our existence was determined by the way our fingerprints fit together.
we jumped till we were so dizzy that our names blended into each other,
or maybe we didn’t have names at all.
we were immortal merry children,
berry pickers who’d escaped by
sliding into fragments of she
and garlands of bad luck,
becoming intertwined with the roots
of your hair and i kept using plurals but you started untangling you from i.
we were covered in berry stains and that’s when you told me
you wanted to spend the rest of your life curious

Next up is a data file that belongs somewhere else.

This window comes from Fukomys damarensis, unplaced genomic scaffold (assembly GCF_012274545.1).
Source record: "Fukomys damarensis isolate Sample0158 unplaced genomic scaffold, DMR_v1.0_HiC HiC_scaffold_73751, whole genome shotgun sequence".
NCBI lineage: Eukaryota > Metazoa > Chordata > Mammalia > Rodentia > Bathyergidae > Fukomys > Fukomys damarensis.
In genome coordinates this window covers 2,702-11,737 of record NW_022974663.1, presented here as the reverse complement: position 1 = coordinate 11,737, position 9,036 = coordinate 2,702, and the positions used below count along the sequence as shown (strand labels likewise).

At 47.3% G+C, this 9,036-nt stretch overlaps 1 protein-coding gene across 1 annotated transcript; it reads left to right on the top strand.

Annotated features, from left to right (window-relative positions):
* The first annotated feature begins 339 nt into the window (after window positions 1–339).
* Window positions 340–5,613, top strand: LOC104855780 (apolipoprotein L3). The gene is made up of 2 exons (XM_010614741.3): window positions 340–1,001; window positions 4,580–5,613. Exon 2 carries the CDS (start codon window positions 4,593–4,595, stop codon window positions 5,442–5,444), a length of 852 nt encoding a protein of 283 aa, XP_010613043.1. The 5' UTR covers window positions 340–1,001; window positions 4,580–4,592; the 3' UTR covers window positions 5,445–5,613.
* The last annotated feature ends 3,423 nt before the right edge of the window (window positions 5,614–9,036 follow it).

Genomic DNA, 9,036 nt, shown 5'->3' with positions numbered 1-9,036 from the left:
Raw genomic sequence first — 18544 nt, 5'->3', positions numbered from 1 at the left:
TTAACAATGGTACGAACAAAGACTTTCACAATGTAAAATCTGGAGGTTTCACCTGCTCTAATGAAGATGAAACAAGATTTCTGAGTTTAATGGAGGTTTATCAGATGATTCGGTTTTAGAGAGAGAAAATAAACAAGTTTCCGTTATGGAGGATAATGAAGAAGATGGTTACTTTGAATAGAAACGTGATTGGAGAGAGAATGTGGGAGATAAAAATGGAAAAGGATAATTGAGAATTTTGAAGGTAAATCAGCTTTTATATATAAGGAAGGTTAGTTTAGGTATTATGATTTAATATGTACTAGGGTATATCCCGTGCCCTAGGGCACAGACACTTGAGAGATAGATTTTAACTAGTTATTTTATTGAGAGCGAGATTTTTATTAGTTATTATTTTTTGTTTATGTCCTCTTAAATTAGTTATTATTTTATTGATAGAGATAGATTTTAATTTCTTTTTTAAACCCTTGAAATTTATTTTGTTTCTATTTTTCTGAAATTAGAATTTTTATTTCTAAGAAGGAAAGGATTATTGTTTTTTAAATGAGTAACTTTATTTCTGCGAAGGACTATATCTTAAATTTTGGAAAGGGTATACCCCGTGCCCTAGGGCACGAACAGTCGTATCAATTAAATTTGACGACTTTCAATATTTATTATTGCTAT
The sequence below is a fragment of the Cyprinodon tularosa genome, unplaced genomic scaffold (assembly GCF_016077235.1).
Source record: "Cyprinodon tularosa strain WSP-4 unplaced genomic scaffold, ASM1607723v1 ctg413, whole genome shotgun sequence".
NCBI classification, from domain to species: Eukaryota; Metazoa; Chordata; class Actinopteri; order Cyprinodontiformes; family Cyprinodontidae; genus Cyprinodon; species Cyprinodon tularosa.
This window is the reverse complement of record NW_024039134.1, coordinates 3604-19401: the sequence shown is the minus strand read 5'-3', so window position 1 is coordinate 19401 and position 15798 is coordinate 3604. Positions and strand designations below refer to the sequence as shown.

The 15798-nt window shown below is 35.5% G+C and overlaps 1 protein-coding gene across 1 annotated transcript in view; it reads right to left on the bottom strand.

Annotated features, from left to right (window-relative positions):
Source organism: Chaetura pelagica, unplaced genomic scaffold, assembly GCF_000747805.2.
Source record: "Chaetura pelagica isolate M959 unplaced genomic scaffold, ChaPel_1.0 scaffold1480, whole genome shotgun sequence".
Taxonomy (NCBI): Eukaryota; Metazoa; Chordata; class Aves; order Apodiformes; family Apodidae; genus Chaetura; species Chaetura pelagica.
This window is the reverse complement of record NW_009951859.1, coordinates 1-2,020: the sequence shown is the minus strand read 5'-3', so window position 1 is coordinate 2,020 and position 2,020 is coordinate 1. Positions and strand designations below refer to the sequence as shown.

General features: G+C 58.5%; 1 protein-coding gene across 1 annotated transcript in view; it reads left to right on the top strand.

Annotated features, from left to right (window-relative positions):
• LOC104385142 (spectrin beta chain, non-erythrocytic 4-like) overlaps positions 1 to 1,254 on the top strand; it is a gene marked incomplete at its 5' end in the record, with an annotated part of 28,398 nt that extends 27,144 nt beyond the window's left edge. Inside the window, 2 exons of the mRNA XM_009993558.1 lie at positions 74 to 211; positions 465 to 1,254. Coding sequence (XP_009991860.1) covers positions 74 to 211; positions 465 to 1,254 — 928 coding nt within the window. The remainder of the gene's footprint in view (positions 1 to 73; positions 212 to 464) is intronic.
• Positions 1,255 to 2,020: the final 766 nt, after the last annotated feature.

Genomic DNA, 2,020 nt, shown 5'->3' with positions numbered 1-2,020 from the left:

about veins and boundaries and
turning into women, weaving ourselves into anything
we thought our bodies could make us.
when the sun burned through our eyes, we would
bring out our old stereo that played music without us asking it to
and hide beneath the thorns where
you crushed bugs,
shattering their fragile bodies because
you could be powerful
and i laughed, otherwise i would have to think
so i licked berries and grinned with purple teeth.
i think we will last forever like this but i wonder
if you agree because i see your hands tucking stains into your pocket for later
like there’s an anything except a now.
i sang lullabies and was the only one to fall asleep, or maybe we both did
and i was the only one to wake up.
i don’t eat berries anymore.
it feels like i’m lying
to say i’m anything.
forever rotted from the inside out,
so i hand out self like it still means something if it’s not stained
with berries and smiles and you.